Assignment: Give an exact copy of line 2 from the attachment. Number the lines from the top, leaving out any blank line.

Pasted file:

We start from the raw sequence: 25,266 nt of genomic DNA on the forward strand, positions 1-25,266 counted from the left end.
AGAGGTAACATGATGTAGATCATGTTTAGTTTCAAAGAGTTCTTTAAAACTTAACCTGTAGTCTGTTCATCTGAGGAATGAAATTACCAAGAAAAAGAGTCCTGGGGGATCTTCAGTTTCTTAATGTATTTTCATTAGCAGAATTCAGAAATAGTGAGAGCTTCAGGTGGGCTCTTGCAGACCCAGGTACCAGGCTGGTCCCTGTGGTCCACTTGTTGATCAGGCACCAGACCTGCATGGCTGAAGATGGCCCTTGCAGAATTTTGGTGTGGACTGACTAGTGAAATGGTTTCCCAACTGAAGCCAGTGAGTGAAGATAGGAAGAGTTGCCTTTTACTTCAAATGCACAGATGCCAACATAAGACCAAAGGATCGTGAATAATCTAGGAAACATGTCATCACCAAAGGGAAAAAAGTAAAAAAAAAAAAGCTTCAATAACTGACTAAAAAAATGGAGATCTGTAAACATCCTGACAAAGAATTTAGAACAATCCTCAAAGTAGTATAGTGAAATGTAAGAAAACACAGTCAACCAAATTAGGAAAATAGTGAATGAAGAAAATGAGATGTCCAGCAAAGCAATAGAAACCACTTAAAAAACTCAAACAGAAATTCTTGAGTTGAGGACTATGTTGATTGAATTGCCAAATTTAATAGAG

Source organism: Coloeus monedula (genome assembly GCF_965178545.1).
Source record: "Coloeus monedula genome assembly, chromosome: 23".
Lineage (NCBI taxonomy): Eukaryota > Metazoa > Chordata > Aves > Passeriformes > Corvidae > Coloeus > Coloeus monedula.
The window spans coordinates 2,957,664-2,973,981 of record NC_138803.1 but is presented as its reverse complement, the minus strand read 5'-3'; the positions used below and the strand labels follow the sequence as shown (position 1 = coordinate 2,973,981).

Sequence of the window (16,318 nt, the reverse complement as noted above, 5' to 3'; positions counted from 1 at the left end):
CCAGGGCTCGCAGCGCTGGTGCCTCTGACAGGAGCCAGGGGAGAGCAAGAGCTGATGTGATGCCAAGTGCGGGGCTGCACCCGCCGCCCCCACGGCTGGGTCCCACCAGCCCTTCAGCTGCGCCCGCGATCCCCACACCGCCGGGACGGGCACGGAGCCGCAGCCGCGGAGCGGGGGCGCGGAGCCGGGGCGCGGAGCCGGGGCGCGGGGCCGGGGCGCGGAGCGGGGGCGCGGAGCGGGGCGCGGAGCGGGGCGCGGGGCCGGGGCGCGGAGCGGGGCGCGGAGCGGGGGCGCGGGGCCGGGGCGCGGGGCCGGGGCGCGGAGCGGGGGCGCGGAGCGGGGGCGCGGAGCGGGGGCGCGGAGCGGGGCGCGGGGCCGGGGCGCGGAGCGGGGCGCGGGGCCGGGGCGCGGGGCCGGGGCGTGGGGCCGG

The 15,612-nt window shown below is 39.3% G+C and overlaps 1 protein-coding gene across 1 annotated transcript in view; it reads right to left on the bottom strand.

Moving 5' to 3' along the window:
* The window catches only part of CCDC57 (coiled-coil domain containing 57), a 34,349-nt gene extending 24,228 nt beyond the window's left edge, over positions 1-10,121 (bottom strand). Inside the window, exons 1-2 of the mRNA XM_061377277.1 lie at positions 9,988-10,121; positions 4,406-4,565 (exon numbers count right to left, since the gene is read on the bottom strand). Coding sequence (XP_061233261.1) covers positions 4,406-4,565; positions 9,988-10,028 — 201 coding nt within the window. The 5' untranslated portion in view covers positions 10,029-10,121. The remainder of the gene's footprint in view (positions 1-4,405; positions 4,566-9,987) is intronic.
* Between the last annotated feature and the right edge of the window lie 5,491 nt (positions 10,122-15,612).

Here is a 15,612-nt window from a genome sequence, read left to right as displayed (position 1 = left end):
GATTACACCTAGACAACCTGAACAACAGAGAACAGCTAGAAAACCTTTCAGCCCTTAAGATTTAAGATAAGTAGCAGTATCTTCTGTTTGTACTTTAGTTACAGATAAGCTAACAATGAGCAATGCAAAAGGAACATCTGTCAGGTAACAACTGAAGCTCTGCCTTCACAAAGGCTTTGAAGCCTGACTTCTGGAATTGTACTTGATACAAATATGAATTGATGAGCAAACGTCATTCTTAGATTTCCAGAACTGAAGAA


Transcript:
AGAGGTAACATGATGTAGATCATGTTTAGTTTCAAAGAGTTCTTTAAAACTTAACCTGTAGTCTGTTCATCTGAGGAATGAAATTACCAAGAAAAAGAGTCCTGGGGGATCTTCAGTTTCTTAATGTATTTTCATTAGCAGAATTCAGAAATAGTGAGAGCTTCAGGTGGGCTCTTGCAGACCCAGGTACCAGGCTGGTCCCTGTGGTCCACTTGTTGATCAGGCACCAGACCTGCATGGCTGAAGATGGCCCTTGCAGAATTTTGGTGTGGACTGACTAGTGAAATGGTTTCCCAACTGAAGCCAGTGAGTGAAGATAGGAAGAGTTGCCTTTTACTTCAAATGCACAGATGCCAACATAAGACCAAAGGATCGTGAATAATCTAGGAAACATGTCATCACCAAAGGGAAAAAAGTAAAAAAAAAAAAGCTTCAATAACTGACTAAAAAAATGGAGATCTGTAAACATCCTGACAAAGAATTTAGAACAATCCTCAAAGTAGTATAGTGAAATGTAAGAAAACACAGTCAACCAAATTAGGAAAATAGTGAATGAAGAAAATGAGATGTCCAGCAAAGCAATAGAAACCACTTAAAAAACTCAAACAGAAATTCTTGAGTTGAGGACTATGTTGATTGAATTGCCAAATTTAATAGAG